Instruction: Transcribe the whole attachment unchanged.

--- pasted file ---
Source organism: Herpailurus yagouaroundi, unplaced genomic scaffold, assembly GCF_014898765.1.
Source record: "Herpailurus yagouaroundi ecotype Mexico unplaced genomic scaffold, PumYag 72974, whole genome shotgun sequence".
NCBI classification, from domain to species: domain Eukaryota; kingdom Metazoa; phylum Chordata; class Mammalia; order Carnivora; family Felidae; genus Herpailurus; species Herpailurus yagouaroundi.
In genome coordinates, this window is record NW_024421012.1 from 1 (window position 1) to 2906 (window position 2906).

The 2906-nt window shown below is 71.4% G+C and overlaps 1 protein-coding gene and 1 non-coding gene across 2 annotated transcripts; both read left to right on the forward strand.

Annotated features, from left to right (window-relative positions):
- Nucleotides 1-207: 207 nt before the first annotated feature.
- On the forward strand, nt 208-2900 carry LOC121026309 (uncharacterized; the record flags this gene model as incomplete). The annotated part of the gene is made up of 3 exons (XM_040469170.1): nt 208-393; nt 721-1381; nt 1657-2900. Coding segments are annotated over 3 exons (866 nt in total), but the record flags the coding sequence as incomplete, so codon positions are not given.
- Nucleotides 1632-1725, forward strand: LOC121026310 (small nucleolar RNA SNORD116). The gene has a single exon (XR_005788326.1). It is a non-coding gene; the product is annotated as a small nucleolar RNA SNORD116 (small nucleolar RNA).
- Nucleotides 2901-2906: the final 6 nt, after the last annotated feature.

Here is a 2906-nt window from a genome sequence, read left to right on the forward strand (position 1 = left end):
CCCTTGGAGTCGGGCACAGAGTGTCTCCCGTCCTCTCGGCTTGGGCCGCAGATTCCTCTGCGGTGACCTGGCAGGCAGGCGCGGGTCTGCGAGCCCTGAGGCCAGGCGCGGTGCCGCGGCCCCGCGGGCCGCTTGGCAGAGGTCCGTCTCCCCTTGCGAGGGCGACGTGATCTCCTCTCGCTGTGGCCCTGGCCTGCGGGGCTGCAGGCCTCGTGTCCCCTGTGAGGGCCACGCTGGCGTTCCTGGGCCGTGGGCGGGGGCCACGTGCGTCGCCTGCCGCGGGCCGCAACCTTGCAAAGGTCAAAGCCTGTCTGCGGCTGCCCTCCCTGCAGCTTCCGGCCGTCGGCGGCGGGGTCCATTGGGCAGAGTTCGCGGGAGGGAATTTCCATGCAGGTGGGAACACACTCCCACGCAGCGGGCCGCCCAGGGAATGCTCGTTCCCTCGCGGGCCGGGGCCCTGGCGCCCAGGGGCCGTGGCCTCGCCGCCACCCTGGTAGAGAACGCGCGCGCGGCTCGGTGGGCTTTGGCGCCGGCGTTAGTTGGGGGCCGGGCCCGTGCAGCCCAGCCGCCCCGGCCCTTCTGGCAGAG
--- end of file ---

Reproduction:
Source organism: Herpailurus yagouaroundi, unplaced genomic scaffold, assembly GCF_014898765.1.
Source record: "Herpailurus yagouaroundi ecotype Mexico unplaced genomic scaffold, PumYag 72974, whole genome shotgun sequence".
NCBI classification, from domain to species: domain Eukaryota; kingdom Metazoa; phylum Chordata; class Mammalia; order Carnivora; family Felidae; genus Herpailurus; species Herpailurus yagouaroundi.
In genome coordinates, this window is record NW_024421012.1 from 1 (window position 1) to 2906 (window position 2906).

The 2906-nt window shown below is 71.4% G+C and overlaps 1 protein-coding gene and 1 non-coding gene across 2 annotated transcripts; both read left to right on the forward strand.

Annotated features, from left to right (window-relative positions):
- Nucleotides 1-207: 207 nt before the first annotated feature.
- On the forward strand, nt 208-2900 carry LOC121026309 (uncharacterized; the record flags this gene model as incomplete). The annotated part of the gene is made up of 3 exons (XM_040469170.1): nt 208-393; nt 721-1381; nt 1657-2900. Coding segments are annotated over 3 exons (866 nt in total), but the record flags the coding sequence as incomplete, so codon positions are not given.
- Nucleotides 1632-1725, forward strand: LOC121026310 (small nucleolar RNA SNORD116). The gene has a single exon (XR_005788326.1). It is a non-coding gene; the product is annotated as a small nucleolar RNA SNORD116 (small nucleolar RNA).
- Nucleotides 2901-2906: the final 6 nt, after the last annotated feature.

Here is a 2906-nt window from a genome sequence, read left to right on the forward strand (position 1 = left end):
CCCTTGGAGTCGGGCACAGAGTGTCTCCCGTCCTCTCGGCTTGGGCCGCAGATTCCTCTGCGGTGACCTGGCAGGCAGGCGCGGGTCTGCGAGCCCTGAGGCCAGGCGCGGTGCCGCGGCCCCGCGGGCCGCTTGGCAGAGGTCCGTCTCCCCTTGCGAGGGCGACGTGATCTCCTCTCGCTGTGGCCCTGGCCTGCGGGGCTGCAGGCCTCGTGTCCCCTGTGAGGGCCACGCTGGCGTTCCTGGGCCGTGGGCGGGGGCCACGTGCGTCGCCTGCCGCGGGCCGCAACCTTGCAAAGGTCAAAGCCTGTCTGCGGCTGCCCTCCCTGCAGCTTCCGGCCGTCGGCGGCGGGGTCCATTGGGCAGAGTTCGCGGGAGGGAATTTCCATGCAGGTGGGAACACACTCCCACGCAGCGGGCCGCCCAGGGAATGCTCGTTCCCTCGCGGGCCGGGGCCCTGGCGCCCAGGGGCCGTGGCCTCGCCGCCACCCTGGTAGAGAACGCGCGCGCGGCTCGGTGGGCTTTGGCGCCGGCGTTAGTTGGGGGCCGGGCCCGTGCAGCCCAGCCGCCCCGGCCCTTCTGGCAGAG